Pi Greco, Grisons world record with 62’800 billion decimal places

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– GENEVA, AUGUST 17 – The University of Applied Sciences of Graubünden, Switzerland (FHGR), has set a new world record for the number of decimals of the mathematical constant of the “Greek Pi”. With over 62,800 billion decimal places, it exceeded the previous record by 12,800 billion, reports the Swiss news agency Keystone-Ats. The FHGR will now ask for registration in the Guinness Book of Records and in a note reveals that the last ten digits of the number are “7’817’924’264”. The complete number will be made only after registration in the record book.

The super-computer took 108 days and 9 hours of activity to calculate the new Greek Pi and then a verification phase followed, explains Keystone-Ats, quoting a note from the school.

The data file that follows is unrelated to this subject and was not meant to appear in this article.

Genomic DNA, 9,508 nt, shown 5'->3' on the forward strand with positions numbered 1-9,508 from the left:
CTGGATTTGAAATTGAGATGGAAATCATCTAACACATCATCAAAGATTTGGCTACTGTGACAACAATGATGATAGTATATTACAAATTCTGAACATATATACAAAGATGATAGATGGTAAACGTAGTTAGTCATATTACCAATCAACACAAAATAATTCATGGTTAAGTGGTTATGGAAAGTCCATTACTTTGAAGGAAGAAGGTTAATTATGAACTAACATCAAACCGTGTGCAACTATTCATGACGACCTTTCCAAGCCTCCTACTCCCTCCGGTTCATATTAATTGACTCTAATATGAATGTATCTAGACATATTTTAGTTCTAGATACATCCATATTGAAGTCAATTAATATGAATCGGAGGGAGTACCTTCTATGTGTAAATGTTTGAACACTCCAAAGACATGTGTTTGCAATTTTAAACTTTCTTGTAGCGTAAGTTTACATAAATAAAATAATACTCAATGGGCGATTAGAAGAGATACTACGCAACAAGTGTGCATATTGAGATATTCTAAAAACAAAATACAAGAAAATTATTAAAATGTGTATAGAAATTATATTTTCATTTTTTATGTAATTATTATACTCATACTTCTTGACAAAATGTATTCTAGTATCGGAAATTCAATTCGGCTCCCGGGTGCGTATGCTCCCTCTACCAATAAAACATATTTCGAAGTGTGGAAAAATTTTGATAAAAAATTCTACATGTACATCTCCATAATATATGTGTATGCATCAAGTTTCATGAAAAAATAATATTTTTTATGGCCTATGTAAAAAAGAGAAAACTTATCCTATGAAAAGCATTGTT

The School admits that knowing such a long Greek Pi has no practical use. The interest lies in the way in which the sequence of numbers can be calculated, which implies good hardware and a certain expertise to set up the computer and make it run for weeks without interference.

Pi is the number by which we must multiply the diameter of a circle to get its circumference and the number of digits after the decimal point is infinite. The procedure for its calculation by the Swiss university – adds Keystone-Ats – was almost twice as fast as the record set by Google in its cloud in 2019 (31,400 billion decimal places) and about 3.5 times faster. speed of Timothy Mullican’s last world record in 2020 (50,000 billion decimal places). (HANDLE).